You’ve probably heard it said that an actor must love a character in order to play him well. I am not sure that I agree with this statement, but I do know that an actor cannot hate him.

To play any character well, you must be able to authentically speak their words, walk in their shoes, and live their point-of-view!

So, what do you do when you are cast as someone hateful? How can you find your way in to a role when you’re thinking, “I would never do that, say that, behave like that”?

First, you must recognize that as soon as you think or say those things, you are building a wall that will separate you from your character, encourage your judgment and disapproval of him/her, and prevent you from bringing authenticity to the stage.

It’s a completely understandable response. The idea of
committing wholly to a truthful depiction of someone doing horrific things can be uncomfortable, even frightful. Some actors will hold back in a way that is so vague they may not even recognize they are doing it. Others will find the challenge of playing the villain so exciting and “fun” that they play the role broadly, creating more of an archetype than an actual person. In either case, truth is lost.

So, how do you play the “bad guy”?

The answer, at least to start, is by letting go of judgments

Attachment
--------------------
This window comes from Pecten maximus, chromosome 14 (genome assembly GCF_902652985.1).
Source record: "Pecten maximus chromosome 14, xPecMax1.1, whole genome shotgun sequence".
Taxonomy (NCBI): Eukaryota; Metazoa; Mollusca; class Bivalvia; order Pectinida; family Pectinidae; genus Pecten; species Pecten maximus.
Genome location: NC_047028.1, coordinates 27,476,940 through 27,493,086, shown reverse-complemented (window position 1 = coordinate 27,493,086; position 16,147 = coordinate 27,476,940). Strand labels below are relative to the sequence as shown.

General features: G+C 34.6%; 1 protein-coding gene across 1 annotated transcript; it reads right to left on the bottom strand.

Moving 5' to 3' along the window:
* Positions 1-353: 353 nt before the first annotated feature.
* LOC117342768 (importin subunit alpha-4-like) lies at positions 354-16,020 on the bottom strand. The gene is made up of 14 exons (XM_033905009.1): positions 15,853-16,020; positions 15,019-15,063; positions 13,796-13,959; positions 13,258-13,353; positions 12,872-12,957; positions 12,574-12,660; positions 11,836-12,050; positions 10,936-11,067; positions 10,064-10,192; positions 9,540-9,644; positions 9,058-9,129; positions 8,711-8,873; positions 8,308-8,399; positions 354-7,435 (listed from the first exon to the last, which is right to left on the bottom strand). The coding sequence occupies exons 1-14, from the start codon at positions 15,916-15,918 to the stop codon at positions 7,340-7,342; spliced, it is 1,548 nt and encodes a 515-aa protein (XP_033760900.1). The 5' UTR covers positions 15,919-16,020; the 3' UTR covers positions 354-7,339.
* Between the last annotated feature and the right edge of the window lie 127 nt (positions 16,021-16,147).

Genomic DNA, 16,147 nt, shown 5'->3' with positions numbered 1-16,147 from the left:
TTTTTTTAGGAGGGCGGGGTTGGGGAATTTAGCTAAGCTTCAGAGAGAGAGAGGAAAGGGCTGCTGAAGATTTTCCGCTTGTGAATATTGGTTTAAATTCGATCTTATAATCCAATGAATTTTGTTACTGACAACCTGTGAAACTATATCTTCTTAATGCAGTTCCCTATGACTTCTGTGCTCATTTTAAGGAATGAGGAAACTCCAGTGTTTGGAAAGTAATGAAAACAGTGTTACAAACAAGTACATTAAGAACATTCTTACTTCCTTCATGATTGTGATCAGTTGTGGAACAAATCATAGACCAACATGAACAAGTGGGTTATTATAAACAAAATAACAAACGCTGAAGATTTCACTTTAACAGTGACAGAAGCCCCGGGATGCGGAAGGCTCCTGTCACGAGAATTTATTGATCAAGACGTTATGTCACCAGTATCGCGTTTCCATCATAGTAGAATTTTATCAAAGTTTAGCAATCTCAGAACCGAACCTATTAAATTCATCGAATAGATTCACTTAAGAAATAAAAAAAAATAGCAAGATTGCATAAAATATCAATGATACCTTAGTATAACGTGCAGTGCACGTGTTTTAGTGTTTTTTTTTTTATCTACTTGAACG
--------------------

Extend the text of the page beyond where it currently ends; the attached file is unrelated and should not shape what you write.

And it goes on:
about the character’s behavior, and working to create a
context for that behavior instead.

What we are talking about here is point-of-view and how that gives rise to actions. You see, how you or I or anyone perceives reality is, in fact, reality for that person, and that reality, that point-of-view, is what drives them; it colors all of their behavior and informs all of their decisions. People have reasons for what they do, even when those reasons appear crazy to the rest of us. People believe their actions are justified, even when no one else agrees.

That is why, as an actor, it is up to you to provide a believable and understandable context for your character’s behavior. What do you know, or what back-story can you create, that explains why your character does the cruel things he does? Pain, anger, loss, frustration, persecution… these are common human experiences. You and I may respond differently to them than your character does, but some or all of those things are causing his behavior. He may be ill-equipped to respond in ways that are socially permissible, acceptable, and responsible, but when you connect to the ways in which you have endured some or all of these things
yourself, you will have the foundation to understand the
reasonableness of his behavior from his point-of-view and break down the wall that separates you from your villainous character.

Naturally, there is value in this work beyond the stage, so I encourage you to be bold in this work. Maligning wickedness is easy, but it does little to combat it, whereas shining a light on it may just help to eviscerate it. In Hamlet’s advice to the players, he reminds them that their job as actors “is to hold, as ’twere, the mirror up to nature.” I cannot help but think this is an even
stronger mandate when what is reflected there is hard to look at but more important to see.